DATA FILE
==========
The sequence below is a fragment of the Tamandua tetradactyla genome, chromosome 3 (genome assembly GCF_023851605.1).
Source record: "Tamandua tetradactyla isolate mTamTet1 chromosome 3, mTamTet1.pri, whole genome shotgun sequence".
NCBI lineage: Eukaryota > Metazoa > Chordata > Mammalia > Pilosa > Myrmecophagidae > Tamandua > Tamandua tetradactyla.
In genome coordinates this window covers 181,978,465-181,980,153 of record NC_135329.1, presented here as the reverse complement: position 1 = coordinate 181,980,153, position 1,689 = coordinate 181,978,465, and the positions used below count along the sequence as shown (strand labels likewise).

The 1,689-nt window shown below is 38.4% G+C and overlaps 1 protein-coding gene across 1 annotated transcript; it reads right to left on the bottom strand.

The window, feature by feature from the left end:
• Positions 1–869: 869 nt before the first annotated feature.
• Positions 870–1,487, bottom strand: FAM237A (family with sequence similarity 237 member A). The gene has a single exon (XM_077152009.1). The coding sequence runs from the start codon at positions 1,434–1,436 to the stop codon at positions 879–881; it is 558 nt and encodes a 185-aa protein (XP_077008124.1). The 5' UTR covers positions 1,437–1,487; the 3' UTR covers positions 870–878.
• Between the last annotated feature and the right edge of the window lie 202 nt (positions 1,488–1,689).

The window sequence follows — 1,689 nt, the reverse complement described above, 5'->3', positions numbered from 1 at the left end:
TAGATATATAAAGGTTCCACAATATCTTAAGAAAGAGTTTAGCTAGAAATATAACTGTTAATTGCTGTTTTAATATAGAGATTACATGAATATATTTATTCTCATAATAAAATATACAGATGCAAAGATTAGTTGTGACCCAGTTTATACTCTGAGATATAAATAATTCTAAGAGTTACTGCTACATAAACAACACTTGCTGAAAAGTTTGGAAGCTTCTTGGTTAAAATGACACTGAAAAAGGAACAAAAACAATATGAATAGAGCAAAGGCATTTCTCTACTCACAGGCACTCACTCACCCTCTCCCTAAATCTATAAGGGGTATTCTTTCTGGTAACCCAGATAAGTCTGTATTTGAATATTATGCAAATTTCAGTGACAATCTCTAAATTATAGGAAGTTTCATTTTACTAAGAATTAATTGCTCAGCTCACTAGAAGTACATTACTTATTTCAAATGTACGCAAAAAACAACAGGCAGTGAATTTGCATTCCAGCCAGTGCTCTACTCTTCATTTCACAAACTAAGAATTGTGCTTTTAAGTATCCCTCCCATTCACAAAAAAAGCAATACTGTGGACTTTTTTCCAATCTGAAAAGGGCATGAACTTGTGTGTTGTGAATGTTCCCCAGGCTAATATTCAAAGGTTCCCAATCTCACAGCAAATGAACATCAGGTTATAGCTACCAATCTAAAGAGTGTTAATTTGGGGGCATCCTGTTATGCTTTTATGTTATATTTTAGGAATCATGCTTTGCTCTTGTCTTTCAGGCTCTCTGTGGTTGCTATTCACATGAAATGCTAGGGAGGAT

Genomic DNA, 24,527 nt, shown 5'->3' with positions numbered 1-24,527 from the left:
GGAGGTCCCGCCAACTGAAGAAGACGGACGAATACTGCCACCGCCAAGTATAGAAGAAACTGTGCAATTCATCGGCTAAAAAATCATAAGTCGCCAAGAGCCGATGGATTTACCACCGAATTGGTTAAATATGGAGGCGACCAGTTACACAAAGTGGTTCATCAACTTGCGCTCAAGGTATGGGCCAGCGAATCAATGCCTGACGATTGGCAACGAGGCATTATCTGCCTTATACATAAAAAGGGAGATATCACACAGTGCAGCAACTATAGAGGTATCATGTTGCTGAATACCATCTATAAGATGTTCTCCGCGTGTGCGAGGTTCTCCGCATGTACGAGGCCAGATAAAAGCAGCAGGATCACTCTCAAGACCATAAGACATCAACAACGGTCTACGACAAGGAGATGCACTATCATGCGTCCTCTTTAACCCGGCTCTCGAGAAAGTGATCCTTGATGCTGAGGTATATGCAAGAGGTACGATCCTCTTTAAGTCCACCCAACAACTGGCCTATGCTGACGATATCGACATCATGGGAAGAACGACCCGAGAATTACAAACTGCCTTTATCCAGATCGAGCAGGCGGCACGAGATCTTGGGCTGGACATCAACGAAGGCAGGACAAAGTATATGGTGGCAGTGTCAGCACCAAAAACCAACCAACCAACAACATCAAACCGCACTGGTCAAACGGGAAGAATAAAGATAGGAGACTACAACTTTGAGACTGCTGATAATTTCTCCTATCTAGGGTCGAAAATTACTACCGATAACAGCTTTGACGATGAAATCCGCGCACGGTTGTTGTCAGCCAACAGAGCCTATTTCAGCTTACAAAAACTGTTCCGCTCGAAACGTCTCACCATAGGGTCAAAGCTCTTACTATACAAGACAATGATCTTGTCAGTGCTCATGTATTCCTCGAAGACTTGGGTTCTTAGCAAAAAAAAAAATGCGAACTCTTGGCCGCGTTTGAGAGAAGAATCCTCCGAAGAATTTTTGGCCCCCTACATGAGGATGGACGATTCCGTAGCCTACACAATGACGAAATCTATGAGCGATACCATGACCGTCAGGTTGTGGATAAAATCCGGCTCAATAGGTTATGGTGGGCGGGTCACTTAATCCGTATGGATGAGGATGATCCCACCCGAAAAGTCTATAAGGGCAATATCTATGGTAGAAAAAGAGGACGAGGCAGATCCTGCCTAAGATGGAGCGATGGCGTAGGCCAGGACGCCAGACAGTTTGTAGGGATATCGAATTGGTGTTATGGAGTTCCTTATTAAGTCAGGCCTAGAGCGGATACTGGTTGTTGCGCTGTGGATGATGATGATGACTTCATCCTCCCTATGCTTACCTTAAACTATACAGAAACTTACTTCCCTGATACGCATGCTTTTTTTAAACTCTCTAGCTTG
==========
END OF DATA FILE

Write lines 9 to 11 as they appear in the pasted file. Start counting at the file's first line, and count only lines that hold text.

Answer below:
• Between the last annotated feature and the right edge of the window lie 202 nt (positions 1,488–1,689).

The window sequence follows — 1,689 nt, the reverse complement described above, 5'->3', positions numbered from 1 at the left end:
TAGATATATAAAGGTTCCACAATATCTTAAGAAAGAGTTTAGCTAGAAATATAACTGTTAATTGCTGTTTTAATATAGAGATTACATGAATATATTTATTCTCATAATAAAATATACAGATGCAAAGATTAGTTGTGACCCAGTTTATACTCTGAGATATAAATAATTCTAAGAGTTACTGCTACATAAACAACACTTGCTGAAAAGTTTGGAAGCTTCTTGGTTAAAATGACACTGAAAAAGGAACAAAAACAATATGAATAGAGCAAAGGCATTTCTCTACTCACAGGCACTCACTCACCCTCTCCCTAAATCTATAAGGGGTATTCTTTCTGGTAACCCAGATAAGTCTGTATTTGAATATTATGCAAATTTCAGTGACAATCTCTAAATTATAGGAAGTTTCATTTTACTAAGAATTAATTGCTCAGCTCACTAGAAGTACATTACTTATTTCAAATGTACGCAAAAAACAACAGGCAGTGAATTTGCATTCCAGCCAGTGCTCTACTCTTCATTTCACAAACTAAGAATTGTGCTTTTAAGTATCCCTCCCATTCACAAAAAAAGCAATACTGTGGACTTTTTTCCAATCTGAAAAGGGCATGAACTTGTGTGTTGTGAATGTTCCCCAGGCTAATATTCAAAGGTTCCCAATCTCACAGCAAATGAACATCAGGTTATAGCTACCAATCTAAAGAGTGTTAATTTGGGGGCATCCTGTTATGCTTTTATGTTATATTTTAGGAATCATGCTTTGCTCTTGTCTTTCAGGCTCTCTGTGGTTGCTATTCACATGAAATGCTAGGGAGGAT